Jasper Johns: Process and Printmaking: The Dallas Museum of Art has had its own Jasper Johns holding, a painting called Device, for a while now. Now the DMA gets more than 125 proofs and limited-edition prints, taken exclusively from Johns' private collection, to either give some context about what this artist has been doing for decades...or make you scratch your head even more over his curious sensibility, which is at once mundane and skewed. Jasper Johns: Process and Printmaking delves into the theme that might be said to resonate throughout Johns' eclectic career--a fascination with signs and symbols for their own sake. The show runs through March 29 at the Dallas Museum of Art, 1717 N. Harwood. Admission is $3-$5. Call (214) 922-1344.
A Discussion of Oscar Wilde: Oscar Wilde was the kind of unrepentant snob who's probably more fun to read than he was to sit and listen to. His boundless capacity for self-aggrandizement had to have been annoying, so much so that European journalists and moral crusaders couldn't wait to crush him over his controversial last plays and his love letters to Bosie. Wilde's saving grace: Unlike most blowhards, he was brilliant at practically everything he attempted (actually, that must have made him even more annoying). In conjunction with its production of Wilde's An Ideal Husband, the Dallas Theater Center presents Dr. Elizabeth Richmond-Garza of the University of Texas to discuss the eminently quotable, ultimately tragic Wilde, one of her scholarly specialties. The talk happens at 7 p.m. in the Kalita Humphreys Theater, 3636 Turtle Creek Blvd. It's free. Call (214) 522-8499.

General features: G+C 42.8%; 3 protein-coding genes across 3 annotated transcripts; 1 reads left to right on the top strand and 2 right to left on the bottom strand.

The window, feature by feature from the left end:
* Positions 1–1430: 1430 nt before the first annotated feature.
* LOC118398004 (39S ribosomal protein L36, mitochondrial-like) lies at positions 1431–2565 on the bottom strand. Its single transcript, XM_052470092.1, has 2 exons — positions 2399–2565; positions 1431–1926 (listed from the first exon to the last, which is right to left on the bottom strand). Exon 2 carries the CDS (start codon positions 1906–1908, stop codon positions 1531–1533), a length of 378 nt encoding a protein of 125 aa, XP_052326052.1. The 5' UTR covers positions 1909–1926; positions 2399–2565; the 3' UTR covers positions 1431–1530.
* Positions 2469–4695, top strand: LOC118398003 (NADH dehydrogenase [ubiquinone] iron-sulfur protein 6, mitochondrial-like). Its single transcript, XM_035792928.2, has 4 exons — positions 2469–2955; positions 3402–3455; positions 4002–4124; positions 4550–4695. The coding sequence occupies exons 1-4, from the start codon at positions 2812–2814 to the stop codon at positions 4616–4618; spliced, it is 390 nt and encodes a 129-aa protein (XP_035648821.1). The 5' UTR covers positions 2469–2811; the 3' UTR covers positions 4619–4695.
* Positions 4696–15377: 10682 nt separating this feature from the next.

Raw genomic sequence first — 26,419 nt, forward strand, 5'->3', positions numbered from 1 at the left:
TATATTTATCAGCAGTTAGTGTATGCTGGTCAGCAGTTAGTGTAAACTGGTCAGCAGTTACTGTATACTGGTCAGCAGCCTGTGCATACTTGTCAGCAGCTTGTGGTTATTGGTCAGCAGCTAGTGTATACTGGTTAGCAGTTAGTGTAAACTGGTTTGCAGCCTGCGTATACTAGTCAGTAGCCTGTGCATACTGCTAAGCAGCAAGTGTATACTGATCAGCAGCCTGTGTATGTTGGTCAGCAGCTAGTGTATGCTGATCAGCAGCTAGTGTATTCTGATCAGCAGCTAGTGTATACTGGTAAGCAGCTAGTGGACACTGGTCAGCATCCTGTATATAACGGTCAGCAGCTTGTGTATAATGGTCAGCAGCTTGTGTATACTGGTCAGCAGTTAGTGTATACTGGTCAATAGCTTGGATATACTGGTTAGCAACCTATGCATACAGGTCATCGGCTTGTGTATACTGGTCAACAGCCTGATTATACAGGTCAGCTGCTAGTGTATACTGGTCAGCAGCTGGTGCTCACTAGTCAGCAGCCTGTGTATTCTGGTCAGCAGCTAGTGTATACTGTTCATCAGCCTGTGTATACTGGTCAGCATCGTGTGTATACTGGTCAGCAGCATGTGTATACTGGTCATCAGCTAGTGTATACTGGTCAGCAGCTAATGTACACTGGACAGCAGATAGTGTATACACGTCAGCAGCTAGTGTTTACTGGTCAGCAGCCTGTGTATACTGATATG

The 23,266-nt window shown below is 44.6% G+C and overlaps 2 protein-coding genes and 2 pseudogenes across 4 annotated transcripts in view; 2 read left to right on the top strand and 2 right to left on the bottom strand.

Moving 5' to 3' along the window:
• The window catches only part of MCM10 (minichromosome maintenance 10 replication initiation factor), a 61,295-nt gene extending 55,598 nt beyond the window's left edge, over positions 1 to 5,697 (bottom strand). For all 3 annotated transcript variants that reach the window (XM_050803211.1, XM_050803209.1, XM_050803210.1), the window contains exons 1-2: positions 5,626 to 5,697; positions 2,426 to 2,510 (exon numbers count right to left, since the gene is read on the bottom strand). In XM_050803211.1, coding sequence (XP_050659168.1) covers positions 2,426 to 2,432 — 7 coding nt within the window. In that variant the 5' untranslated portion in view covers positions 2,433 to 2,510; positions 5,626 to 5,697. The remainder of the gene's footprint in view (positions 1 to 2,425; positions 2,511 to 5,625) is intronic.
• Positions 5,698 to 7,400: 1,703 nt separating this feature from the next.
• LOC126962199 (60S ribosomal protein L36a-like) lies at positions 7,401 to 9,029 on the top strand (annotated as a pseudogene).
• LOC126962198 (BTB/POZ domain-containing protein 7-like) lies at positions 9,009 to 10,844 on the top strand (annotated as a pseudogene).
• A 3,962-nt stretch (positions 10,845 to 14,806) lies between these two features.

Contemporary Vision, Timeless Wisdom: The Biblical Arts Center presents a collection of mixed-media works of two North Texas residents whose Christian perspectives are bolstered by a thematic ambitiousness not normally associated with religious art. The title of the show by artists Pat Blair Szalay and Silvia S. Thornton, Contemporary Vision, Timeless Wisdom, clues you in to the sensibilities at work here. Szalay gloms together paint, sculpture, and photography that ricochet between documentary-style glimpses of symbolism-laden imagery and abstract expressions of Biblical themes; Thornton concerns herself with the distribution of perception and expression in the brain, combining conceptual imagery with unlikely materials. The show runs through March 8 at the Biblical Arts Center, 7500 Park Lane. Call (214) 691-4661.
Uncle Bob: Usually, the warning for mature audiences only rolls right off our backs. "Yeah, right," we snicker, smug in our own world-weariness. Then we saw the Undermain's premiere of John O'Keefe's The Deatherians, and after absorbing its pageantry of semen-licking, sadomasochism, and bodily decay, we concluded that maybe there are some things we haven't seen onstage before. A similar warning is attached to the Undermain's newest show, Uncle Bob, an acclaimed jet-black comedy by character actor Austin Pendleton concerning the deteriorating relationship between a reclusive bohemian writer and his visiting nephew. We take the Undermain seriously about these things, and we can't wait. The show opens 7:30 p.m. January 24. Subsequent performances are at 8 p.m. Wednesday-Saturday through February 28 at 3200 Main St. Call (214) 747-5515.